## Jaynes’ re-read

**F**ollowing the two past PhD courses on Jeffreys‘ ** Theory of Probability** and Keynes‘

*, I will propose next year a reading course at*

**Treatise On Probability****CREST**on Jaynes’s

**.**

*Probability Theory***J**effreys and Jaynes share a lot in common as physicists who both significantly contributed to Bayesian statistical theory and as writers of books with almost identical titles and with very ambitious and similar scopes. It is thus no surprise that Jaynes dedicates his book to Jeffreys. There are also differences, the most obvious one being that Jeffreys published his foundational book before his 50th birthday, while Jaynes’ book came out more than ten years after his death (under the scholarly supervision of Larry Bretthorst). The time difference between both books is not that revelant, however, in that Jaynes’s ** Probability Theory** is what Persi Diaconis call “wonderfully out of date” in his review. (Meaning “

*Jaynes’s focus on basic philosophical issues*[rather than on computational techniques]

*is timeless*“, with the conclusion that “this is the best introduction to Bayesian statistics that I know”!)

**I** plan to cover in the lectures what I consider to be the most significant aspects of Jaynes’s work. The corpus of work corresponding to the logical foundations of probability theory and the opposition of Jaynes to (Feller’s) measure theory, Bourbakism, Kolmogorov’s axioms, (Feller’s) countable additivity, de Finetti’s principles, and other probabilistic paradoxes will not be adressed, even though a second course by a probabilist colleague of mine at Dauphine may follow this one. The lectures will focus on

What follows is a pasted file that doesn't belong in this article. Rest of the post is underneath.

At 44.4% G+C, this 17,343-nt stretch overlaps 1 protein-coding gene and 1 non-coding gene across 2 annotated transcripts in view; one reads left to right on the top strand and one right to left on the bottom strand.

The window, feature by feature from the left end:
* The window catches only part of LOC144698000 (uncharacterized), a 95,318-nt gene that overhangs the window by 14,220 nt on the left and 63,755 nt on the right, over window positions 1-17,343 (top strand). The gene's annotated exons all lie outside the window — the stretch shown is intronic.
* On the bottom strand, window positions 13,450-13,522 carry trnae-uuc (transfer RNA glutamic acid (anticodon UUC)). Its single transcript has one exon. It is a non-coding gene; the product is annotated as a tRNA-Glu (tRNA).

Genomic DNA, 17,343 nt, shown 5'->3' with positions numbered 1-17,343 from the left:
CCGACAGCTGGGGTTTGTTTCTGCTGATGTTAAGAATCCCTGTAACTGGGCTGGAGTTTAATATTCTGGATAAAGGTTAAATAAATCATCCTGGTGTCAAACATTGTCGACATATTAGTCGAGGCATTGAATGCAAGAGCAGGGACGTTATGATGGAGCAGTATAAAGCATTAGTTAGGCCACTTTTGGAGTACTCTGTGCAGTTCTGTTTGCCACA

- the meaning and motivation of prior distributions (Chapter 6), culminating in the definition of the entropy principle (Chapter 11)
- the rules of hypothesis testing (Chapter 4) and the central role of evidence (Chapters 9 and 18)
- the special case of transformation groups (Chapter 12) and the debate about marginalisation paradoxes (Chapter 15)
- Bayesian estimation (Chapter 6) and the criticisms on decision theory (Chapters 13 and 14)
- Model comparison (Chapter 20) and the pathologies of orthodox methods (Chapters 16 and 17)

**T**he dates of the course are already set: March 21, 24, 28, 31 and April 04 [2011]…

September 16, 2011 at 8:11 am

[…] in the end update those profitably. (The most obvious missing part is in my opinion the absence of E.T Jaynes and the MaxEnt community, which would deserve a chapter on its own.) Maybe ISBA could consider […]

March 1, 2011 at 12:05 am

[…] at CREST this year will be about some chapters of Jaynes’ Probability Theory. As announced earlier. The dates of the course are set as March 21 (11am), 24, 28, 31 and April 04 (2pm) at ENSAE […]

February 6, 2011 at 12:12 am

[…] the Search for Certainty is not that artificial: Toffoli also opposes von Mises and de Finetti to Jaynes, making maximum entropy the foundational principle. He however objects to von Mises’ […]

July 29, 2010 at 9:13 am

I’m also very interested in these lectures but have no means of attending. Access to slides and possible forum discussions etc. would be much appreciated!

Lars

Stockholm, Sweden

July 6, 2010 at 7:43 pm

I hope you’re planning to post course material to this blog. I wish I could take part in the course…

July 6, 2010 at 8:54 pm

Thank you! A priori, I will indeed post the slides on this blog.

July 2, 2010 at 2:31 pm

Dear Prof. Robert,

Is the course open to all students? And is it accessible to non-statistics students?

I have notions of applied Bayesian statistics (à la Gelman-style), but am not familiar with decision theory.

Thanking you in advance,

yours sincerely

Matthieu

July 2, 2010 at 6:49 pm

Sure, this is a free and open course, no requirement whatsoever!